Events

 Tackling the Issues of Honey Fraud with NMR

Honey is a product that is highly susceptible to fraud, in terms of making the product into a lower quality than stated.

There are different forms of economically motivated adulteration and the most commons are the addition of sugar syrup and the false declaration of botanical type and geographical origin. In first case, sugar syrups, which are much cheaper than pure honey are added to increase profit. In the second case the motives for the fraud are to modify the consumer perception of quality and value of the honey and to circumvent bans, tariff rules or additional testing.

Ultrafiltration is another form of fraud and is used to mask the country of origin, by removing the pollen and to disguise the type of honey by removing chemical components, which give color and flavor to it. The process of Ultrafiltration also allows the removal of unwished substances such as residues of forbidden antibiotics like Chloramphenicol.

In this webinar, The Director of Market Management of Food Feed Beverages, AIC Division, at Bruker BioSpin, Thomas Spengler, and the Product Manager for the FoodScreener in the AIC Division of Bruker BioSpin Lea Heintz will introduce how NMR is an excellent technique for verifying the authenticity and how Bruker's Honey Profiling method and its underlying database offers a fast and comprehensive honey screening solution for detecting the adulteration of honey; and how the expansive database of the Bruker BioSpin NMR FoodScreener can be utilized to identify the origin of honey products.

The webinar starts off by looking at the outlook of the honey market and the challenges faced by beekeepers. The honey market is projected to grow within the next few years with the Asia-pacific region maintaining its market dominance, whilst the rest of the world is expected to grow by an average of 7%. The main drivers for the expected growth are: increasing health consciousness among the consumers worldwide, rising demand for honey as an alternative to table sugar and artificial sweeteners and increasing demand of mono-floral honeys in countries such as the U.S., Japan, and Australia. Despite the increasing demand, there are many challenges that affect the beekeepers industry at the primary end of the supply chain that are causing issues with profitability and sustainability, with up to 50% reductions in productivity per beehive within the last decade.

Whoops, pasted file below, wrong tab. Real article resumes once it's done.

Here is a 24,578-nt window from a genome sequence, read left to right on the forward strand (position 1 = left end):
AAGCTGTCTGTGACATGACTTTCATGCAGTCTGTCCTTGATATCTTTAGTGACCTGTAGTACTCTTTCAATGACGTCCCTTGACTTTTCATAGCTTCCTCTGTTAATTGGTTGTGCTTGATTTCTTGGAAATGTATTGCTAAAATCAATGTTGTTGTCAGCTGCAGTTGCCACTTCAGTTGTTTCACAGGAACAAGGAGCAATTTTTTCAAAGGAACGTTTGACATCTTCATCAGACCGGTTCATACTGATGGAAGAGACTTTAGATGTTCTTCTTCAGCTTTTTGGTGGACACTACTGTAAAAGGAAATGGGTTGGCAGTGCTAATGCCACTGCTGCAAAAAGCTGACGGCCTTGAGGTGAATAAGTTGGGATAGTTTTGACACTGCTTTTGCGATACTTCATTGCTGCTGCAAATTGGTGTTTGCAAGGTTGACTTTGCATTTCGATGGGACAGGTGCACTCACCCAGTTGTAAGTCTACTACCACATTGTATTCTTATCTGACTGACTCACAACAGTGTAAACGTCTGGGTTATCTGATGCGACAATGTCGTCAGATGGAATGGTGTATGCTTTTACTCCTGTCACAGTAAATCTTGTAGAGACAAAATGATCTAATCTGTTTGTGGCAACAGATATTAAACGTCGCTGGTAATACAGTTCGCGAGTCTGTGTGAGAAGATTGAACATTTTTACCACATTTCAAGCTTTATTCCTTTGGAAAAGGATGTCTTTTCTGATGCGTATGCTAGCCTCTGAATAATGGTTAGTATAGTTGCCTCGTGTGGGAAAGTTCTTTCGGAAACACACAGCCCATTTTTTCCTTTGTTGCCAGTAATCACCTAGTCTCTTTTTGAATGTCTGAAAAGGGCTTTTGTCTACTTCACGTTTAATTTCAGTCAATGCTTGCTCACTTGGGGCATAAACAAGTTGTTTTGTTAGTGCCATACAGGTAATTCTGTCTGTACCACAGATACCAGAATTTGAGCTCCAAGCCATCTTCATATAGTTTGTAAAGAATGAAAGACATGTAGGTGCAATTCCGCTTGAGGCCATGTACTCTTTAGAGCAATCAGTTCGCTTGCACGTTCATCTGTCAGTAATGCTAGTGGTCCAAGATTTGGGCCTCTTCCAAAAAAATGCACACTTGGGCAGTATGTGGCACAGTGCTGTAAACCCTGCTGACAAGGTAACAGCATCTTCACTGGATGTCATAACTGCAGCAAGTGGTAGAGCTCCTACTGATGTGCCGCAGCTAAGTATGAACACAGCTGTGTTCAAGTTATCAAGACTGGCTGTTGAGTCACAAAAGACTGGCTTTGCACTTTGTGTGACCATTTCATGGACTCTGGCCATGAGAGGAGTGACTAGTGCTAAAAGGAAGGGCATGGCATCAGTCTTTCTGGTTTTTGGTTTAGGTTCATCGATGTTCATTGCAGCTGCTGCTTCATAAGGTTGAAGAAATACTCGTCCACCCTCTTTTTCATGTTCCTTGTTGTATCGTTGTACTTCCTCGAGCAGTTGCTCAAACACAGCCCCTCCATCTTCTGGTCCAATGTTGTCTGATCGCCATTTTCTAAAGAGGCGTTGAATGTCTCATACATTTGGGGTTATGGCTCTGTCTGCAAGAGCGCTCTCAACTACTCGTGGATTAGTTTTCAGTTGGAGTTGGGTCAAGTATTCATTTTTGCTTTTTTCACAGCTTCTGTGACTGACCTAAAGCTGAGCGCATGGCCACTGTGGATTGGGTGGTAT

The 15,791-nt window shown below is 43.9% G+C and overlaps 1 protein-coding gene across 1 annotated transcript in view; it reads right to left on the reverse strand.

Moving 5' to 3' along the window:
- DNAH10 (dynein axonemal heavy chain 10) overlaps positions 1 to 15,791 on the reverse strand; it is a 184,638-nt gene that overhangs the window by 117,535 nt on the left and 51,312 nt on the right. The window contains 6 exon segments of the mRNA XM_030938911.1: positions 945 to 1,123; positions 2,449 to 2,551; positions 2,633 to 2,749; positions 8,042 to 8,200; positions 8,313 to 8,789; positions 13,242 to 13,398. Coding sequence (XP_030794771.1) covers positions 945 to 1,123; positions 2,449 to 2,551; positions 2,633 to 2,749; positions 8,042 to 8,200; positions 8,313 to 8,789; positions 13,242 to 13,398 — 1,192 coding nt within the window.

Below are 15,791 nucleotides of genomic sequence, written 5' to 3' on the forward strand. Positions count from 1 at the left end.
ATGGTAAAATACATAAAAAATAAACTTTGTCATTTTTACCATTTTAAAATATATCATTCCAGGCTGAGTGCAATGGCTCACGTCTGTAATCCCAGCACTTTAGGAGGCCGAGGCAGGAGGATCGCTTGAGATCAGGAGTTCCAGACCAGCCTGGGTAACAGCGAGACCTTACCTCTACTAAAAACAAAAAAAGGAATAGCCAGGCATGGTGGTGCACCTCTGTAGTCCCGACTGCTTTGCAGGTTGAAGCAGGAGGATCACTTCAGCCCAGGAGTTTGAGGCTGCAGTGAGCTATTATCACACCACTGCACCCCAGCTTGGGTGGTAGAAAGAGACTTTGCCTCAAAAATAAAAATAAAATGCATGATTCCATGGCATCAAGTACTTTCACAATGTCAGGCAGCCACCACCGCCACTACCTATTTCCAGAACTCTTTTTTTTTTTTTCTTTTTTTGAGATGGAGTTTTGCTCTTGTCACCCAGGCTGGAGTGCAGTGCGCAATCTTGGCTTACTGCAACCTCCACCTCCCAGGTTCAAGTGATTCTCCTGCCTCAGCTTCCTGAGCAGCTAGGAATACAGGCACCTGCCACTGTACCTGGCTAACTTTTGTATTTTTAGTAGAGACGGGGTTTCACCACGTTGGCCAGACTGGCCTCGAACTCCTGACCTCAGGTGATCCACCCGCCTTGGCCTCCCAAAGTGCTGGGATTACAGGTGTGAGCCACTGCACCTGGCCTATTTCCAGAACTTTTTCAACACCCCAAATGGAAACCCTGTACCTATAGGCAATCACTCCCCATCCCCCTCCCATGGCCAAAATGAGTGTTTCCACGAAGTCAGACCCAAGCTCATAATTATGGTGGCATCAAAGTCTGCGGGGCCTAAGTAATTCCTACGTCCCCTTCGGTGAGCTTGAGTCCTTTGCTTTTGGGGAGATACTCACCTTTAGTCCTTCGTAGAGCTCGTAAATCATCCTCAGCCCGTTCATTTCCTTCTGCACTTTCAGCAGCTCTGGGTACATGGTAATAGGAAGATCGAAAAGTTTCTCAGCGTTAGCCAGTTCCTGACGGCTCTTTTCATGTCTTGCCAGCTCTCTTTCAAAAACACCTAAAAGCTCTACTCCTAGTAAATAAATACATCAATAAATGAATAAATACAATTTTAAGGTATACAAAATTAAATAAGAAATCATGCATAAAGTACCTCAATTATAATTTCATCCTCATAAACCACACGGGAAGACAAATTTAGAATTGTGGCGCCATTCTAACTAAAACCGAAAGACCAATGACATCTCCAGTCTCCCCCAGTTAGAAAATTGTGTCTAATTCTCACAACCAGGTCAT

The conversation then moves on to talk about the different types of honey fraud on the market today. Thomas explains that fraud is a global problem and whenever demand is high and supply is short, an incentive exists for fraudsters to improve profits. Thomas showcases, as an example, the huge discrepancy between total export of honey and the increase of number of beehives in the period 2007-2014 in eastern countries; while these countries also faced issues related to hive productivity. This, combined with reports from official bodies, indicates that fraud mechanisms play a role and are apparently responsible for the injection of a very high amount of cheap produced and diluted honey to the market.  

The most common economically motivated adulterations are showcased in detail, including

  • the addition of sugar syrup
  • ultrafiltration of honey
  • transhipment of honey (to disguise its origin)
  • feeding bees with sugar syrup during the main nectar flow
  • harvesting unripe honey.

However, many techniques have a poor ability to detect these adulterations.

After looking at the wider picture of honey fraud, Lea takes over the webinar and goes on to talk about how NMR can be used for honey analysis. Lea looks at the various techniques used and how they are used in combination with each other to achieve a result. 1H-NMR is becoming a widely used technique for honey because it can detect the spectral fingerprint of honey and can observe many compounds with a high reproducibility. This includes the ability to detect several types of sugar and new frauds. It also negates the need for using multiple analytical techniques.

The final topic of the webinar looks at detecting honey fraud by using honey-profilingTM. The NMR FoodScreener provides a fully automated analysis with standardized methods so that data can be exchanged between different laboratories to tackle honey fraud worldwide. The honey-profilingTM approach relies on the use of a global database that covers over 100 different types of botanical varieties of honey from over 50 countries. Lea then goes into the technical workings of the FoodScreener instrument before looking at how the instrument can be used to detect the adulteration of honey by addition of sugar syrups, to verify the declared geographical and botanical origin, to provide a non-targeted screening of a honey sample, to deduce the chemical composition, freshness and quality of a sample, to quantify certain marker components and to analyze the regulated parameters in Europe.

To learn more about Bruker BioSpin’s product, Honey-Profiling in more detail, and to see how you can use this approach to tackle the different types of honey fraud, register and listen to the webinar.